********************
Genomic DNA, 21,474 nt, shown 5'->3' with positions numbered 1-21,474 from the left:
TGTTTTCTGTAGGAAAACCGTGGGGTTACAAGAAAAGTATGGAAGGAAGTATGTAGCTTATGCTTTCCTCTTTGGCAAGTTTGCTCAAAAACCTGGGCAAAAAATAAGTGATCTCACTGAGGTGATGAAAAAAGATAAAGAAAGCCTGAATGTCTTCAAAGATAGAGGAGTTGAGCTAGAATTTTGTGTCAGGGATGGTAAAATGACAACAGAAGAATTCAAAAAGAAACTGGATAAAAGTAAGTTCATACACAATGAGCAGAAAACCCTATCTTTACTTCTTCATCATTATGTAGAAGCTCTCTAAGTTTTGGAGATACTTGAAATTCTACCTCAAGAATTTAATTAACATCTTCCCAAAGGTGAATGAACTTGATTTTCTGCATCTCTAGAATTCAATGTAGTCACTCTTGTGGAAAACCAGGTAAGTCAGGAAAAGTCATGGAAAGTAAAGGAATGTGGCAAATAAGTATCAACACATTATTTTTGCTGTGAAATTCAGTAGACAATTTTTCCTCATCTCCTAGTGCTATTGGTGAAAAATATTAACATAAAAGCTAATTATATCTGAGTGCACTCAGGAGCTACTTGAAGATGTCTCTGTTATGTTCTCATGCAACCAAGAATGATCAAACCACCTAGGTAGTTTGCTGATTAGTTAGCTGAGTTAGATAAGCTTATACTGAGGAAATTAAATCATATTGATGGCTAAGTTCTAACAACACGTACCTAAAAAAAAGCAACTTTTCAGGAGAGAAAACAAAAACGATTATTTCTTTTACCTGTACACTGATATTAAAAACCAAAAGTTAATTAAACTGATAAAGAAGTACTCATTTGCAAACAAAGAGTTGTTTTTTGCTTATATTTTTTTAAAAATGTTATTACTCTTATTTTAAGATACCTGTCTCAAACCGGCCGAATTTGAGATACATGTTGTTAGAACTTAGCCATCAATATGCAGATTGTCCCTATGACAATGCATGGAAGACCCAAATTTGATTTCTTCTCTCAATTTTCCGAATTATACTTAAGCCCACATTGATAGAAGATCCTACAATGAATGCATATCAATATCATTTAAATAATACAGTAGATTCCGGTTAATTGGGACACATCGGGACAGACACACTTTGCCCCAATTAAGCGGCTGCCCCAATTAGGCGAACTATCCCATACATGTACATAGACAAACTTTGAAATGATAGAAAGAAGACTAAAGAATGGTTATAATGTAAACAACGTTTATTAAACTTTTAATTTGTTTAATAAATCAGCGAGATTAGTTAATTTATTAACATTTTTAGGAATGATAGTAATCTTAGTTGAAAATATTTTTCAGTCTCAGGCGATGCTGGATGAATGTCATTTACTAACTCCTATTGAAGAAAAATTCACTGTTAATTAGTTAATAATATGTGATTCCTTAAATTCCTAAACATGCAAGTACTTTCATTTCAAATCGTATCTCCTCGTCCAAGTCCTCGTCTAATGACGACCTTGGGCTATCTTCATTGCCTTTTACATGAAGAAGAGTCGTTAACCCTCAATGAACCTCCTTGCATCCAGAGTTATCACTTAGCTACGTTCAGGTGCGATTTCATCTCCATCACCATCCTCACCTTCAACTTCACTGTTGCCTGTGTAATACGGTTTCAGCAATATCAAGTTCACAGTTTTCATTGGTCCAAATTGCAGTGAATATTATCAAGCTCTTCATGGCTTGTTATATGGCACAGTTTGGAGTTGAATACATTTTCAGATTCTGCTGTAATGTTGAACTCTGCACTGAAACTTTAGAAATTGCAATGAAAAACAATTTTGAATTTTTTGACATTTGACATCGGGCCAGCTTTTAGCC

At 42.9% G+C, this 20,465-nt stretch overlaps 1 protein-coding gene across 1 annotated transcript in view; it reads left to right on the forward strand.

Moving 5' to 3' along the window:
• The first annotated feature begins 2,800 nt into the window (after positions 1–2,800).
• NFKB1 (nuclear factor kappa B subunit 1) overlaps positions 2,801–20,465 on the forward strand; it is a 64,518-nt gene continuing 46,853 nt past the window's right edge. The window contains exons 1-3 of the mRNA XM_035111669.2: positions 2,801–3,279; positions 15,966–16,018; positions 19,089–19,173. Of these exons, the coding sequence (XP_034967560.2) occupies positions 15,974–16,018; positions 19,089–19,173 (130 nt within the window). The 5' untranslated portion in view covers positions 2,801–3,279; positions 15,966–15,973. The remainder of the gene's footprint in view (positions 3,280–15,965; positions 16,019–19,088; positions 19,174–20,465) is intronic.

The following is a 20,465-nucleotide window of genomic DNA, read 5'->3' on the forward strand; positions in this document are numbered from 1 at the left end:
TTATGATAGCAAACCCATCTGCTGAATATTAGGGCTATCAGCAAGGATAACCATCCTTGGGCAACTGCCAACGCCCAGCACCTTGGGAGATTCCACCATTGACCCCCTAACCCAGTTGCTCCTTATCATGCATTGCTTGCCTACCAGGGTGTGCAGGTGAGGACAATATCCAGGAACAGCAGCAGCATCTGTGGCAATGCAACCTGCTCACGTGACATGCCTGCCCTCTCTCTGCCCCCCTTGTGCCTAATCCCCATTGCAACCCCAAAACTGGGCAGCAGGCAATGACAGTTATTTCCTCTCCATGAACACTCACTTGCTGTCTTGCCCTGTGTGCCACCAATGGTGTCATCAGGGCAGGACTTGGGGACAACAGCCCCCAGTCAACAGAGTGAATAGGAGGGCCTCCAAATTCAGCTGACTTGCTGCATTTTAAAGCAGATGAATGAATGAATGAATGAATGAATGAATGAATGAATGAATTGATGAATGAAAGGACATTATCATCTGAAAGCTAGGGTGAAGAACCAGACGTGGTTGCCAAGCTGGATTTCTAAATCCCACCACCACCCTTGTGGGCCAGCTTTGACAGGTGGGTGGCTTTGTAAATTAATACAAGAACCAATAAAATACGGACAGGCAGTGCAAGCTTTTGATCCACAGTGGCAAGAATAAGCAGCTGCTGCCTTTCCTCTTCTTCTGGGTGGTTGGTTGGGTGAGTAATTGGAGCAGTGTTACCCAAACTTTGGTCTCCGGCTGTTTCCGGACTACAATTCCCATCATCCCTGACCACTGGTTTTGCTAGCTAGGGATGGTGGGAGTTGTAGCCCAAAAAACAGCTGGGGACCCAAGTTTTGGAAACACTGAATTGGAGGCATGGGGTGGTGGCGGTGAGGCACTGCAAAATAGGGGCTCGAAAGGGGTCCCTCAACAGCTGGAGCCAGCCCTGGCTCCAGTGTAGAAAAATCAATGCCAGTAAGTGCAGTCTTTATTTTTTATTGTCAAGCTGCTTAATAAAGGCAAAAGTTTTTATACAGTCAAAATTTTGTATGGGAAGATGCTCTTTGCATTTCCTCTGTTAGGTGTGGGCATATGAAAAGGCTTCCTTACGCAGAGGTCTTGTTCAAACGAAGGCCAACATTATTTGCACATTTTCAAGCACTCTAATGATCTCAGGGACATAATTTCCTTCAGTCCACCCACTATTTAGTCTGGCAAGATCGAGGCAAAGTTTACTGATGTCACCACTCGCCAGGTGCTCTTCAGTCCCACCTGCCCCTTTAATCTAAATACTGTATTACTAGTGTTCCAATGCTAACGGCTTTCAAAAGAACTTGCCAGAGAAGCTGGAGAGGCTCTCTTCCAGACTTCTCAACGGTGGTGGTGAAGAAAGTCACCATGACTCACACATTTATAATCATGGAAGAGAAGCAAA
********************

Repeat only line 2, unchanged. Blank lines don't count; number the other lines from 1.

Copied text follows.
TGTTTTCTGTAGGAAAACCGTGGGGTTACAAGAAAAGTATGGAAGGAAGTATGTAGCTTATGCTTTCCTCTTTGGCAAGTTTGCTCAAAAACCTGGGCAAAAAATAAGTGATCTCACTGAGGTGATGAAAAAAGATAAAGAAAGCCTGAATGTCTTCAAAGATAGAGGAGTTGAGCTAGAATTTTGTGTCAGGGATGGTAAAATGACAACAGAAGAATTCAAAAAGAAACTGGATAAAAGTAAGTTCATACACAATGAGCAGAAAACCCTATCTTTACTTCTTCATCATTATGTAGAAGCTCTCTAAGTTTTGGAGATACTTGAAATTCTACCTCAAGAATTTAATTAACATCTTCCCAAAGGTGAATGAACTTGATTTTCTGCATCTCTAGAATTCAATGTAGTCACTCTTGTGGAAAACCAGGTAAGTCAGGAAAAGTCATGGAAAGTAAAGGAATGTGGCAAATAAGTATCAACACATTATTTTTGCTGTGAAATTCAGTAGACAATTTTTCCTCATCTCCTAGTGCTATTGGTGAAAAATATTAACATAAAAGCTAATTATATCTGAGTGCACTCAGGAGCTACTTGAAGATGTCTCTGTTATGTTCTCATGCAACCAAGAATGATCAAACCACCTAGGTAGTTTGCTGATTAGTTAGCTGAGTTAGATAAGCTTATACTGAGGAAATTAAATCATATTGATGGCTAAGTTCTAACAACACGTACCTAAAAAAAAGCAACTTTTCAGGAGAGAAAACAAAAACGATTATTTCTTTTACCTGTACACTGATATTAAAAACCAAAAGTTAATTAAACTGATAAAGAAGTACTCATTTGCAAACAAAGAGTTGTTTTTTGCTTATATTTTTTTAAAAATGTTATTACTCTTATTTTAAGATACCTGTCTCAAACCGGCCGAATTTGAGATACATGTTGTTAGAACTTAGCCATCAATATGCAGATTGTCCCTATGACAATGCATGGAAGACCCAAATTTGATTTCTTCTCTCAATTTTCCGAATTATACTTAAGCCCACATTGATAGAAGATCCTACAATGAATGCATATCAATATCATTTAAATAATACAGTAGATTCCGGTTAATTGGGACACATCGGGACAGACACACTTTGCCCCAATTAAGCGGCTGCCCCAATTAGGCGAACTATCCCATACATGTACATAGACAAACTTTGAAATGATAGAAAGAAGACTAAAGAATGGTTATAATGTAAACAACGTTTATTAAACTTTTAATTTGTTTAATAAATCAGCGAGATTAGTTAATTTATTAACATTTTTAGGAATGATAGTAATCTTAGTTGAAAATATTTTTCAGTCTCAGGCGATGCTGGATGAATGTCATTTACTAACTCCTATTGAAGAAAAATTCACTGTTAATTAGTTAATAATATGTGATTCCTTAAATTCCTAAACATGCAAGTACTTTCATTTCAAATCGTATCTCCTCGTCCAAGTCCTCGTCTAATGACGACCTTGGGCTATCTTCATTGCCTTTTACATGAAGAAGAGTCGTTAACCCTCAATGAACCTCCTTGCATCCAGAGTTATCACTTAGCTACGTTCAGGTGCGATTTCATCTCCATCACCATCCTCACCTTCAACTTCACTGTTGCCTGTGTAATACGGTTTCAGCAATATCAAGTTCACAGTTTTCATTGGTCCAAATTGCAGTGAATATTATCAAGCTCTTCATGGCTTGTTATATGGCACAGTTTGGAGTTGAATACATTTTCAGATTCTGCTGTAATGTTGAACTCTGCACTGAAACTTTAGAAATTGCAATGAAAAACAATTTTGAATTTTTTGACATTTGACATCGGGCCAGCTTTTAGCC